But, for clarity, there is another option: CLONING. You can copy and paste the data from your summer sensors to a rewriteable new sensor, creating identical clones. Then when you swap in your winter set, the van won't even notice that anything has changed! You just need to store your summer tires far enough from the van that you don't confuse the system with multiple data sets broadcasting different pressure data. Usually 10-15 ft does the job given the low power of these signals. My first adventure into cloning has been highly successful. My kid's RAV4 has not missed a beat the past 3 swaps.
 

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Discussion Starter #5
Thank you! Very helpful!

I had (and you confirmed) a sneaking suspicion about about home / DIYers, as it relates to replacing one sensor's ID in the TPMS / RKE module, having to write all four IDs into the module at once and not being able to replace just one at a time. Unless someone has the dealership-level software, they have to do a full overwrite (granted they could be overwriting one or more IDs with the same IDs but, still, a full overwrite none-the-less).

There is also a Toyota TRW specific protocol code. A Toyota Sienna van is only listening for Toyota TRW-encoded sensors. If you were to install a Toyota Pacific RAV4 sensor or a Chevrolet sensor as a replacement, there is no way you'll ever get it to work.
Thank you for sharing! While I am not surprised a TPMS wheel sensor that works on a GM product would not work on the Sienna (different protocols and broadcast frequencies), I would have thought that, so long as the model years were close enough - if not the same, a sensor that "works on one Toyota would work on another" (i.e. if it works on a 2017 Sienna, I would have thought it worked on a 2017 RAV-4, Corolla, etc.). From what I gather, even within a given model year but different model lines, Toyota used different suppliers for their TPMS sensors (e.g., TRW and Pacific). Actually, the more I think about it, the more I wonder if the other manufacturers did the same thing... hrm. I'll have to look into that. Anyway, I digress.

So, with the (basic) understanding of the module and sensors concepts cementing in place, I'm looking into / considering getting an Autel TSxxx tool (not sure if it would be a 401, 501, 508, or somewhere in the 6xx range if I feel like going for the bells and whistles - still researching).

My understanding is (and lets say for discussion purposes I went with an Autel TS501), the following is how I would program a new TPMS sensor to the van:
  1. I point the tool at each wheel's TPMS sensor, push a button (generally speaking) and the tool pings (wakes up) the sensor, captures the hex ID and stores the ID in the tool
  2. I continue step one above for all four wheels (the order I recorded the IDs in does not matter - can start with any wheel and move on to any other wheel)
  3. After capturing the ID of the fourth wheel, I connect the tool to the van's OBD port
  4. Pushing another button (generally speaking), I tell the tool to upload those four hex IDs into the TPMS / RKE module
  5. The tool tells me it's done writing the IDs to the module
  6. I disconnect the tool from the OBD port and I'm done
I realize I am being general with the above steps but, overall, does that sound correct? Researching the Autel TSxxx tool has lead me to think that the ID programming is (or at least can be) a one-tool job and the features of the tool are appealing (reading not only IDs but battery level, temperature, and pressure - I like having access to lots of data :)) - and I understand that the Autel tool could be used on not only the Sienna but also my GM and Ford vehicles that have a wireless TPMS system.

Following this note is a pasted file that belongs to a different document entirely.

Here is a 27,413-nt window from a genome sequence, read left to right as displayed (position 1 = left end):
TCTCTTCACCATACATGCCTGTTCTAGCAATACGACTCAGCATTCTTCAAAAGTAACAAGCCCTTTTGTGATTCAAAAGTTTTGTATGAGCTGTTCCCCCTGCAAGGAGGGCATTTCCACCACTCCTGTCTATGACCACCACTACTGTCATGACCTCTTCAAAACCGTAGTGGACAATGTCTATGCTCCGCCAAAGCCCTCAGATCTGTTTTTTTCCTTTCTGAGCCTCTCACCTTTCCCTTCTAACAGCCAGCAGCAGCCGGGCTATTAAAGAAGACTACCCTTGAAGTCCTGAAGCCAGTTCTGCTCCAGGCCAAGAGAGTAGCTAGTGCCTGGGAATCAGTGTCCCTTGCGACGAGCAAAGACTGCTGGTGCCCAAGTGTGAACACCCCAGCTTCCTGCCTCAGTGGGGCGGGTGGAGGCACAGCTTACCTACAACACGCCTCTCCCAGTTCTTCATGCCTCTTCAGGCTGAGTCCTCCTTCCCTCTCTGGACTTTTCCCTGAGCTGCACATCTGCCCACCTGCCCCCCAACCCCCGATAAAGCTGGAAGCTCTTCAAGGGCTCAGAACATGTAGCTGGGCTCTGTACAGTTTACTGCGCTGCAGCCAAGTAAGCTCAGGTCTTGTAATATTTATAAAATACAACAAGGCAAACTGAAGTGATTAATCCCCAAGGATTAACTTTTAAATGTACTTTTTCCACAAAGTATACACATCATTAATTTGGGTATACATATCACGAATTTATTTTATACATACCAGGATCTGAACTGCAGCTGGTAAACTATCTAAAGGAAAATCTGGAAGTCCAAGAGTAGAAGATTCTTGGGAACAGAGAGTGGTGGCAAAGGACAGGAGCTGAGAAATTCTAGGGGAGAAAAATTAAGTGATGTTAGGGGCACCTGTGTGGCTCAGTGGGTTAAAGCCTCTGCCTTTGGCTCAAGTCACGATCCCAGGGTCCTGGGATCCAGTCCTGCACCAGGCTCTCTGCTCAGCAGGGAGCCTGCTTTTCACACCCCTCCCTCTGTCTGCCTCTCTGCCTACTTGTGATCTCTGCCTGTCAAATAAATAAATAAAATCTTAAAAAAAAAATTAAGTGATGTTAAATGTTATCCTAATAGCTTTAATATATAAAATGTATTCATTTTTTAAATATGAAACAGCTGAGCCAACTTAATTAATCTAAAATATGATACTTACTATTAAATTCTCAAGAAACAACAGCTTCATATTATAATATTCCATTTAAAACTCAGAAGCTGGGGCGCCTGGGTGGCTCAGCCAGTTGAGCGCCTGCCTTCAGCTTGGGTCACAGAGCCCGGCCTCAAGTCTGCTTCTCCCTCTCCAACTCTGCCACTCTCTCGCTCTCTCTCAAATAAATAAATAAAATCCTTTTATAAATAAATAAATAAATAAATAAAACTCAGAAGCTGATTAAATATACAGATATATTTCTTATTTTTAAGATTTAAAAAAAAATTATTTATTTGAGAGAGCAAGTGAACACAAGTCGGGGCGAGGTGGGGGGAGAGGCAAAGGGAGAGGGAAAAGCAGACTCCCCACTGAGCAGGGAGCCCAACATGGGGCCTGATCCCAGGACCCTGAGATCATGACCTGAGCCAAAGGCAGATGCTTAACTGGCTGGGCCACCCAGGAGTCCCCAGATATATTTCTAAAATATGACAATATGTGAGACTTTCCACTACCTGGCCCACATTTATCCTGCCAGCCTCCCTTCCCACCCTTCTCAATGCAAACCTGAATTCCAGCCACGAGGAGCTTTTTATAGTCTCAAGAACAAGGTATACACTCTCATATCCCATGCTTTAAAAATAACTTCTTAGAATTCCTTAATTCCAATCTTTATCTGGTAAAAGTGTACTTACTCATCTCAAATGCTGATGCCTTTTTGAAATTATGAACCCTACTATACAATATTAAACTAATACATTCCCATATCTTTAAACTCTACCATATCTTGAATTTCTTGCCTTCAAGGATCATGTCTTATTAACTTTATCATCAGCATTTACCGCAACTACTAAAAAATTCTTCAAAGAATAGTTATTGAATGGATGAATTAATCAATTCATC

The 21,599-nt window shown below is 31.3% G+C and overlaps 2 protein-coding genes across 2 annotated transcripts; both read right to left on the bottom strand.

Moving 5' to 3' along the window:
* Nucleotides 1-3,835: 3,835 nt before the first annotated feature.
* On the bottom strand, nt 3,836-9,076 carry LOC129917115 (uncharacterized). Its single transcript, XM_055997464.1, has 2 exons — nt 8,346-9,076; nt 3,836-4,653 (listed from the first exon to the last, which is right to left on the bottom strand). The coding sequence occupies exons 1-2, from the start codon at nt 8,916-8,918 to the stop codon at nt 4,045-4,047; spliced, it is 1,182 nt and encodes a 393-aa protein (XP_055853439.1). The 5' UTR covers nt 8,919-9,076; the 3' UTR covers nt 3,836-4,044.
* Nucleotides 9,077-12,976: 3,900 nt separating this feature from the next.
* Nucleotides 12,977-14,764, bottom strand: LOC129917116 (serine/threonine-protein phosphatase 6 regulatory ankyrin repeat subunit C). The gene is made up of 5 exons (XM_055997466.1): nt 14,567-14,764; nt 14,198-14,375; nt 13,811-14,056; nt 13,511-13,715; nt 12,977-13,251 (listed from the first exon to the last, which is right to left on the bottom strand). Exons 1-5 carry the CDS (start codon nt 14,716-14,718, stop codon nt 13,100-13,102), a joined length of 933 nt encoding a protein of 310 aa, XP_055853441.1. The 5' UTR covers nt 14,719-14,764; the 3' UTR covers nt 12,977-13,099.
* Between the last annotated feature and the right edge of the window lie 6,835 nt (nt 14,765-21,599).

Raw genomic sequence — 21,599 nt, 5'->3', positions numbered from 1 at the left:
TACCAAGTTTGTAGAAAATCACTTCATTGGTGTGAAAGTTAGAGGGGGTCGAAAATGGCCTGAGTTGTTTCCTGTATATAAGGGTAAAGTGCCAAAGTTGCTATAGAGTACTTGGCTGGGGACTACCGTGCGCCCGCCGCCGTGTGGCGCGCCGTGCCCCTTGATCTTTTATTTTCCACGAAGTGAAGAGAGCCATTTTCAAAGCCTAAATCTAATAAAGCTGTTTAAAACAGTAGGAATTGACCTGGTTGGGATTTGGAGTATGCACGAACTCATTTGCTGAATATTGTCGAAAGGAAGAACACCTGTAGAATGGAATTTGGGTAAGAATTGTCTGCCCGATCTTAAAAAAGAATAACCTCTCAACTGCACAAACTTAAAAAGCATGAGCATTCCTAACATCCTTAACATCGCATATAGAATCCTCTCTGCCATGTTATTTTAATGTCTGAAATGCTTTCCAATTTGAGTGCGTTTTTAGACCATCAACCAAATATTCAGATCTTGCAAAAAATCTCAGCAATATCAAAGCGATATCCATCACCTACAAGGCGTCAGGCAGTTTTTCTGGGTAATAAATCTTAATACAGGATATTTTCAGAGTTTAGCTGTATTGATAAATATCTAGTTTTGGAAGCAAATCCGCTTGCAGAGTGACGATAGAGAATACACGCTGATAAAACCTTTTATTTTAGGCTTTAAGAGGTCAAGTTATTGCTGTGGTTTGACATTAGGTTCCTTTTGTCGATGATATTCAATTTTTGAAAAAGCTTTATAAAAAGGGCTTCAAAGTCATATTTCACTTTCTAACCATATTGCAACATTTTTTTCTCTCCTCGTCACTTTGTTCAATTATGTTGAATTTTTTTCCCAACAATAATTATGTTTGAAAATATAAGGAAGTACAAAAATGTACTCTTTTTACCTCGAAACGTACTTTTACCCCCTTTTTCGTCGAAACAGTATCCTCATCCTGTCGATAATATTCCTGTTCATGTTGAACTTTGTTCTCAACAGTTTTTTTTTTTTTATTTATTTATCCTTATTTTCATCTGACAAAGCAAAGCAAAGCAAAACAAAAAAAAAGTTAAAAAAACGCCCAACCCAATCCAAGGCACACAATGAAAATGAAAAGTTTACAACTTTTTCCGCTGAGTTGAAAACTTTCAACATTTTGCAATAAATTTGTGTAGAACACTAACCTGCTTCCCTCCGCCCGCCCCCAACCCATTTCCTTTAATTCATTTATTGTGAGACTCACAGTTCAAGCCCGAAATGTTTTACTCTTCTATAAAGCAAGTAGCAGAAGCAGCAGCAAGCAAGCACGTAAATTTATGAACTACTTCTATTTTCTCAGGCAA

Thank you again - you have been very helpful!
 

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Your proposed 4 wheel capture and upload procedure is pretty much correct. Little nuances that vary by vehicle. It also does a functionality check and downloads DTC's if any exist. The tool offers some prompts, and there are plenty of Autel youtube videos available. Covers 100's of vehicles worldwide.

At one time Toyota had 3 suppliers of TPMS. It largely had to do with the nation doing the initial design and BOM (bill of materials). Sienna, Sequoia and one of the US designed trucks used TRW, Toyota-City (Nagoya) went Pacific, and some others went with another make.

The TS401 & 501 are discontinued models. Software updates may have limits, so I'd stay away. The 4xx does not have an OBD port, so it's just a pinging and cloning tool, but cannot communicate with the vehicle. The 508 is a dedicated full function TPMS tool. Price, features and unlimited lifetime software updates make it the sweet spot of the line. The 6xx and above are indeed nice, but beware that software is free only for the first year. Updates cost $50 or more annually.
 
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Just to clarify... the TS508 will read the ID code of any sensor in existence (more or less) and upload a set of four codes to the van through the OBD port. Is that correct?

My goal is to have the ability to do a 5 tire rotation. After each rotation, I would just read the codes of the four tires touching the ground (no matter the brand or mode of sensor) and upload those four codes to the van.

The TS508 can do that without any additional equipment, right?

Thanks,
Mike
 

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Yes Mike, 100% correct.

The only proprietary aspect comes into play if you wish to create a set of clone sensors. Autel tools will only write to (program) Autel sensors. And I don't believe that anybody else's tools can program an Autel sensor either. That one aspect makes them unique.